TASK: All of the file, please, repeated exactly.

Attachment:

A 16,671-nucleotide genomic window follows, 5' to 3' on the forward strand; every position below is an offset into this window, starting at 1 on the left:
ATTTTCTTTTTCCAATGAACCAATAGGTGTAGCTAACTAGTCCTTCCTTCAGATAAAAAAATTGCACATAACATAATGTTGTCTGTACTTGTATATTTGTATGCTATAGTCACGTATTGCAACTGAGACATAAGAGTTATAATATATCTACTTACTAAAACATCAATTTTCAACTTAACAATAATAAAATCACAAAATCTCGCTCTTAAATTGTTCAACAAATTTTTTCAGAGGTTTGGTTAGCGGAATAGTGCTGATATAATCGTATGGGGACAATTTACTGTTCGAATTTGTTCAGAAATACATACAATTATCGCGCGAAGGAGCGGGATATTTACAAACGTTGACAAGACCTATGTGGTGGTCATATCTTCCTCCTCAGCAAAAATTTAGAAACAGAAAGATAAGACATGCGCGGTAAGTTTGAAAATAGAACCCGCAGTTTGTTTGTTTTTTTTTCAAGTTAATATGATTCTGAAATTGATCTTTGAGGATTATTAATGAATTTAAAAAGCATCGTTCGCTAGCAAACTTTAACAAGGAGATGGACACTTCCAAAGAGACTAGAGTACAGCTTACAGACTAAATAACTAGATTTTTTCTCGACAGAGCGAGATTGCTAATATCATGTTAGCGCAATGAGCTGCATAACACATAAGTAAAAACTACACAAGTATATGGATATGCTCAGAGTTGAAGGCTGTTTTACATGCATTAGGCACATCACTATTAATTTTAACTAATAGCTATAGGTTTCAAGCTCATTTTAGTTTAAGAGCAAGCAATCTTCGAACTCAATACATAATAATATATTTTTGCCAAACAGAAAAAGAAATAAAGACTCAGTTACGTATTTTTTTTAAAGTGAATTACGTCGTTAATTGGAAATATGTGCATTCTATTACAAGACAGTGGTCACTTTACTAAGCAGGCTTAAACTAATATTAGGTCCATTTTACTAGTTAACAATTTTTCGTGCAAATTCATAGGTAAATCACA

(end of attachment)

A 16,671-nucleotide genomic window follows, 5' to 3' on the forward strand; every position below is an offset into this window, starting at 1 on the left:
ATTTTCTTTTTCCAATGAACCAATAGGTGTAGCTAACTAGTCCTTCCTTCAGATAAAAAAATTGCACATAACATAATGTTGTCTGTACTTGTATATTTGTATGCTATAGTCACGTATTGCAACTGAGACATAAGAGTTATAATATATCTACTTACTAAAACATCAATTTTCAACTTAACAATAATAAAATCACAAAATCTCGCTCTTAAATTGTTCAACAAATTTTTTCAGAGGTTTGGTTAGCGGAATAGTGCTGATATAATCGTATGGGGACAATTTACTGTTCGAATTTGTTCAGAAATACATACAATTATCGCGCGAAGGAGCGGGATATTTACAAACGTTGACAAGACCTATGTGGTGGTCATATCTTCCTCCTCAGCAAAAATTTAGAAACAGAAAGATAAGACATGCGCGGTAAGTTTGAAAATAGAACCCGCAGTTTGTTTGTTTTTTTTTCAAGTTAATATGATTCTGAAATTGATCTTTGAGGATTATTAATGAATTTAAAAAGCATCGTTCGCTAGCAAACTTTAACAAGGAGATGGACACTTCCAAAGAGACTAGAGTACAGCTTACAGACTAAATAACTAGATTTTTTCTCGACAGAGCGAGATTGCTAATATCATGTTAGCGCAATGAGCTGCATAACACATAAGTAAAAACTACACAAGTATATGGATATGCTCAGAGTTGAAGGCTGTTTTACATGCATTAGGCACATCACTATTAATTTTAACTAATAGCTATAGGTTTCAAGCTCATTTTAGTTTAAGAGCAAGCAATCTTCGAACTCAATACATAATAATATATTTTTGCCAAACAGAAAAAGAAATAAAGACTCAGTTACGTATTTTTTTTAAAGTGAATTACGTCGTTAATTGGAAATATGTGCATTCTATTACAAGACAGTGGTCACTTTACTAAGCAGGCTTAAACTAATATTAGGTCCATTTTACTAGTTAACAATTTTTCGTGCAAATTCATAGGTAAATCACA